Gardening Daily Tips July 7

Thursday July 7, 2011


Lobelia (Lobelia erinus)

Today’s Featured Plant
Lobelia (Lobelia erinus)

Read the full profile of this plant at ArcaMax.com.

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Q&A: Splitting Tomatoes

Question: The leaves on my tomato plants are turning yellow. They also are not producing and more flowers. The few cherry tomatoes that have ripened are all split. Help!!

Answer: Yellowing leaves on tomato plants is quite common and can be caused by a variety of things, including transplant shock, over-or under-watering, and lack of nitrogen. Tomatoes like rich, moist soil that’s has plenty of organic matter and drains well. Tomatoes need nitrogen at the start of their growing for green healthy leaves. Try fish emulsion for an organic source of nitrogen or use a balanced fertilizer, e.g., 10-10-10. Follow package instructions for application rates. Water well before and after applying. To address the splitting problem, tomatoes are moisture sensitive and need a regular supply of water to thrive and produce fruit. How often to water depends on your particular soil’s characteristics. You want to keep it uniformly moist, but not soaking wet, to a depth of 12-18 inches. Tomatoes will grow rapidly during a hot dry spell followed by heavy rainfall or heavy watering. It can also happen during wet, warm periods. Unfortunately, these conditions almost force the tomatoes to grow right out of their skins! When they can’t stretch any more, they split. This is most annoying as you have found. If the cracks are shallow they will heal over. The fruits certianly are edible – they just look bad! If the splits are deep enough they can be susceptible to decay organisms. If you keep soil evenly moist with frequent watering and mulch, this will reduce the problem. Try tomato varieties that are crack tolerant or resistant, such as ‘Burpee Big Girl’, ‘Celebrity’, ‘Husky Gold’. ‘Sweet Million’ has better crack resistance than many other cherry tomatoes. I hope this information helps with your tomatoes!

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Q&A: Small Blooms On Geraniums

Question: When I purchased my geramiums they had blooms the size of baseballs or larger. Now I’m lucky to get two or three petal clusters on each blossom. I have fertilized regularly and the foliage looks great. But why have the blossoms become so much smaller than when purchased in May?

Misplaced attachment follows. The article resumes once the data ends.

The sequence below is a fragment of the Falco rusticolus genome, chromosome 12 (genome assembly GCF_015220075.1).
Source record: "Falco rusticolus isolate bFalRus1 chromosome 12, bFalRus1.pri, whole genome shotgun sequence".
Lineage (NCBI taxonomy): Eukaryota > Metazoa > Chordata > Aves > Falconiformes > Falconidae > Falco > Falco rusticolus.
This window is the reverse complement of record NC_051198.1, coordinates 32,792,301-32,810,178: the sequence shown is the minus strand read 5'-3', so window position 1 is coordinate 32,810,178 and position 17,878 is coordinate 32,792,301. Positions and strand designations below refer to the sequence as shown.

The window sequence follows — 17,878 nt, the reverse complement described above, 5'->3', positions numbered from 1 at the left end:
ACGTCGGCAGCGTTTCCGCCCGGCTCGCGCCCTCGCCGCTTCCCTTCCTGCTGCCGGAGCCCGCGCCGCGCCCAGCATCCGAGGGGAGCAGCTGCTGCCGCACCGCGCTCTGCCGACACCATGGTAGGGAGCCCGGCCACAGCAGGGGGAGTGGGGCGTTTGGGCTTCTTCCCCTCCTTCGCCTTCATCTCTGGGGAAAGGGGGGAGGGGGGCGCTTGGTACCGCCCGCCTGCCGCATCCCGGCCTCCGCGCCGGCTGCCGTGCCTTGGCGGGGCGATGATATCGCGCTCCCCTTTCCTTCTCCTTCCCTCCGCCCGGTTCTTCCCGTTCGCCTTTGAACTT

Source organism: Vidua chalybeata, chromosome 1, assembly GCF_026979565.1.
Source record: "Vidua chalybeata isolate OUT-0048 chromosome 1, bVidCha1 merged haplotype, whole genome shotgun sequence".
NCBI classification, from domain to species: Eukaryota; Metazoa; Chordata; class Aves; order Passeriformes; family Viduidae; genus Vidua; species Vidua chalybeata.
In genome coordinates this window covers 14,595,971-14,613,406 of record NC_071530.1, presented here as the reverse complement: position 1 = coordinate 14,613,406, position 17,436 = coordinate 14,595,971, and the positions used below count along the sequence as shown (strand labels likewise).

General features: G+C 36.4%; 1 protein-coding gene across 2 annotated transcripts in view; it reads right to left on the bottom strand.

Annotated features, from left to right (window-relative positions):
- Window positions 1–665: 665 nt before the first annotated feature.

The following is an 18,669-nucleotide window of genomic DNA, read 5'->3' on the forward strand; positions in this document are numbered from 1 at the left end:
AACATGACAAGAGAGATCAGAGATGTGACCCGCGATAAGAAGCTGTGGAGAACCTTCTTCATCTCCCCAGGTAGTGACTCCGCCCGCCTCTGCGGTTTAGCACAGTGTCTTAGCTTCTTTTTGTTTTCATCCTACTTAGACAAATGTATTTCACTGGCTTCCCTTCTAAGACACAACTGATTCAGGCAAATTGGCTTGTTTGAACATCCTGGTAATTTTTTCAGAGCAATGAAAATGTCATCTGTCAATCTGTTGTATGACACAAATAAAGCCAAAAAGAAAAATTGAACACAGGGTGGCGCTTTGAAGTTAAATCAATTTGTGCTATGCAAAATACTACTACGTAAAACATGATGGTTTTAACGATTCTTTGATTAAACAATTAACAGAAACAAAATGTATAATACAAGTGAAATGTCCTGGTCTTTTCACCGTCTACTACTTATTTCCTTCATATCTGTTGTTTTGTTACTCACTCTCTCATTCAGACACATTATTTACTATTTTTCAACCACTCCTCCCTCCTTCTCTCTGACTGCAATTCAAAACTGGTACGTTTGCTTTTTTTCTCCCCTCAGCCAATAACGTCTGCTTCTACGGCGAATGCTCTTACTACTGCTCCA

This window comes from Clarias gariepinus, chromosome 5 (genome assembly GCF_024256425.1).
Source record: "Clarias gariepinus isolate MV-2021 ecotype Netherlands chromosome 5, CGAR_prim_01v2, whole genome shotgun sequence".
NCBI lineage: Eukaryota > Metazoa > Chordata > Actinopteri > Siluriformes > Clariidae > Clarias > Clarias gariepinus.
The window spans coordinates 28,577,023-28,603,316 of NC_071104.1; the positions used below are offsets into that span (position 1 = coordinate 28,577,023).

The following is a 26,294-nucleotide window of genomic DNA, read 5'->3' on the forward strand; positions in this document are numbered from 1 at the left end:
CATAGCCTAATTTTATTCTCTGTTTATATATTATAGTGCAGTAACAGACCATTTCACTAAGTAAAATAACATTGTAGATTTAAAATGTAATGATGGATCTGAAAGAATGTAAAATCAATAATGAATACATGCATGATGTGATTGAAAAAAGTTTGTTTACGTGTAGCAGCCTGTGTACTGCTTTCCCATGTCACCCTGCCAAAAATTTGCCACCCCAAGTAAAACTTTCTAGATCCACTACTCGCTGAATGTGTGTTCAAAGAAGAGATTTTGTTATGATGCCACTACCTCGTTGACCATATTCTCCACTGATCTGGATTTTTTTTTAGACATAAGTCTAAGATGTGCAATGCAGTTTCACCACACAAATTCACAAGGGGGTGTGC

Answer: You have to remember that before you purchased your plants they were treated royally by the grower and given just the right amounts of light, humidity, and food. These perfect conditions are hard to duplicate in a garden setting. Weather that’s too hot or too cool and too much or too little fertilizer can all have an effect on the blossoming of your plants. Make sure they are in full sunshine, water only when the top of the soil feels dry to the touch, pinch off the old blooms to encourage new flowering stems, and be sure the fertilizer you’re using is higher in phosphorus and potassium than in nitrogen. (The second and third numbers on the label.)

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Q&A: Lawn is Hard Underfoot

Question: My lawn looks fairly healthy but is very hard under foot. Would aerating help?

Answer: If your soil is composed of compacted clay, it will feel quite hard. Another factor is the type of grass; some forms a denser mat than others. If compaction is the problem, aerating will definitely help loosen the soil and allow water and air to reach the grass roots, which will improve growth. You can go a step further and sprinkle screened compost on your lawn with a fertilizer spreader after you aerate, which will encourage the presence of earthworms and other organisms that help aerate and loosen the soil. Avoid using chemical weed killers because they can harm soil life. Mow high to reduce weed growth, and leave grass clippings on the lawn to contribute organic matter and improve the health of your lawn.

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Tip: Root Coleus Cuttings

Coleus, for either sun or shade, are among the easiest plants to root. If you need a larger supply of this plant for your garden, take 3-inch stem cuttings, strip off all but the top three leaves, then stick in water or potting medium. When rooting in water, separate cuttings into individual containers (such as baby food jars), or roots will become hopelessly entangled. Keep those stuck in growing medium (vermiculite, perlite, or sand) moist and humid until roots are established.

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Tip: Avoid Mower and String-Trimmer Damage

Prevent lawn mower and string trimmer damage to tree trunks by creating mulched beds around them, keeping the mulch a few inches from the trunks.

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Sincerely,
The ArcaMax Editors

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Sincerely,
ArcaMax Editors

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